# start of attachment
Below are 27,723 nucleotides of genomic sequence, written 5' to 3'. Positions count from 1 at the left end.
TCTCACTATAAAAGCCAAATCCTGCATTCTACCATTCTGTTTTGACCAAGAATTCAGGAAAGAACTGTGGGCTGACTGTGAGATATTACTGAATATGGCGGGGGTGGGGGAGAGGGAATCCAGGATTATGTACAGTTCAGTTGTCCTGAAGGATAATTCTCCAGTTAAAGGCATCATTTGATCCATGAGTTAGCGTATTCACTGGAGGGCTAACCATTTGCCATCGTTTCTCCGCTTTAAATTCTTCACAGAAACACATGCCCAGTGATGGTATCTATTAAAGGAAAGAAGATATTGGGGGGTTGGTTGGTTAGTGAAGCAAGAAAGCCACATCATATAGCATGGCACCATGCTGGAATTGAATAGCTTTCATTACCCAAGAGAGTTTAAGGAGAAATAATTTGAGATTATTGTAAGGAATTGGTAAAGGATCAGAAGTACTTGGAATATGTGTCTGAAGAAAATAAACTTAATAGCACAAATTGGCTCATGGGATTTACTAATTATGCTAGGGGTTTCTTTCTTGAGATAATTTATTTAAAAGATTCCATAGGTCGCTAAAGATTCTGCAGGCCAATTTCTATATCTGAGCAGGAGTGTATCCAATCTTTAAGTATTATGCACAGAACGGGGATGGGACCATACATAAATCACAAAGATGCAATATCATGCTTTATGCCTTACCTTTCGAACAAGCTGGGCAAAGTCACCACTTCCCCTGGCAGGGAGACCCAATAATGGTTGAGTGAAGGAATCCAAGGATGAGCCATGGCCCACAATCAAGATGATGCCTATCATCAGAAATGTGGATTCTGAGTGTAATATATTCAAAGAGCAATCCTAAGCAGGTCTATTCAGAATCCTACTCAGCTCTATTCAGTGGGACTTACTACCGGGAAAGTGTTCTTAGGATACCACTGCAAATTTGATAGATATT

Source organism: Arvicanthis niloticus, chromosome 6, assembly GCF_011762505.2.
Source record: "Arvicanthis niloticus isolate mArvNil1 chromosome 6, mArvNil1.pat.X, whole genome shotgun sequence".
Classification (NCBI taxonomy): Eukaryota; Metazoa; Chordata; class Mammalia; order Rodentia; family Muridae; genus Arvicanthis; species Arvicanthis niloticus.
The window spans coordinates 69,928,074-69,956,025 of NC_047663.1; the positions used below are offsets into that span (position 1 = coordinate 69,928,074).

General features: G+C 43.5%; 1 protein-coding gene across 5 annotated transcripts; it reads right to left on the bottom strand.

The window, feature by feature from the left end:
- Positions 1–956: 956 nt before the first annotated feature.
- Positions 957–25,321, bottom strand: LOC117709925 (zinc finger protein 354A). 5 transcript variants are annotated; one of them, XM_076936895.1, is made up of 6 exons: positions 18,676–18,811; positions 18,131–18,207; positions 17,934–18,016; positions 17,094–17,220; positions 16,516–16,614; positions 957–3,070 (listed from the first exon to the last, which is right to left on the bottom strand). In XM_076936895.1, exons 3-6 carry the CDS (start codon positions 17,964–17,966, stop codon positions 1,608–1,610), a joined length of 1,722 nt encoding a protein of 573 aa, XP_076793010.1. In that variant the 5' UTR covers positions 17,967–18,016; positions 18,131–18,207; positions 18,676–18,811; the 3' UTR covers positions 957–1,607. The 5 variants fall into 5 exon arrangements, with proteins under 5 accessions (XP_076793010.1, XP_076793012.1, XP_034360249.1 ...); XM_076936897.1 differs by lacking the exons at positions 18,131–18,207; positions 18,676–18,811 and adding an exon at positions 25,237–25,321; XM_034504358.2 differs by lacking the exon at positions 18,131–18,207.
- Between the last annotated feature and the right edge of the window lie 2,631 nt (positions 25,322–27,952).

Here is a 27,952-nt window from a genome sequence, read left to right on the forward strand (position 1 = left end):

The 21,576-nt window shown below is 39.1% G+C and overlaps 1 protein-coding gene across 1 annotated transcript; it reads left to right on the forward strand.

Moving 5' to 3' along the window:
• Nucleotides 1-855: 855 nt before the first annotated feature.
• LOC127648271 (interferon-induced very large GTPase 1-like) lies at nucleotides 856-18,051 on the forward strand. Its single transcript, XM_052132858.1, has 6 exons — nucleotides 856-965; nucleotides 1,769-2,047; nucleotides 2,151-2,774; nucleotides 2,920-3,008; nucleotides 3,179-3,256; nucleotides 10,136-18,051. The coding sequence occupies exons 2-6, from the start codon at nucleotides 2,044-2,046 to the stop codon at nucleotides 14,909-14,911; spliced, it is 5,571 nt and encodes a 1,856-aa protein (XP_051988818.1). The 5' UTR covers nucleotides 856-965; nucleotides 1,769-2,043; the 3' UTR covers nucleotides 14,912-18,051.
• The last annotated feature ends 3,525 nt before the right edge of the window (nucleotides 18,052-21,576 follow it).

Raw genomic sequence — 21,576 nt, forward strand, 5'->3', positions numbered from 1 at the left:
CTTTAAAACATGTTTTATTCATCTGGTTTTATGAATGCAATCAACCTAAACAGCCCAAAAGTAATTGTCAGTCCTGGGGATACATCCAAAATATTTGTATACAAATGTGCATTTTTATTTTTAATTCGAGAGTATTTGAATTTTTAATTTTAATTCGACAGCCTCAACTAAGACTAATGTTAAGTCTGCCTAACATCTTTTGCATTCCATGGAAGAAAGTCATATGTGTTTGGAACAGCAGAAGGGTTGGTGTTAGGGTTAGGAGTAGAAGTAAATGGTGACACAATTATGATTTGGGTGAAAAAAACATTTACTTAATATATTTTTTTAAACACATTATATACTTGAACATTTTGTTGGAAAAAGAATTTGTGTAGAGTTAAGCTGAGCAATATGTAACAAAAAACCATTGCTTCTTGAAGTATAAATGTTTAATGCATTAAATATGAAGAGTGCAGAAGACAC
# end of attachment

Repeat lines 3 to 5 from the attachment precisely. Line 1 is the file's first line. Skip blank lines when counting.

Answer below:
Source organism: Arvicanthis niloticus, chromosome 6, assembly GCF_011762505.2.
Source record: "Arvicanthis niloticus isolate mArvNil1 chromosome 6, mArvNil1.pat.X, whole genome shotgun sequence".
Classification (NCBI taxonomy): Eukaryota; Metazoa; Chordata; class Mammalia; order Rodentia; family Muridae; genus Arvicanthis; species Arvicanthis niloticus.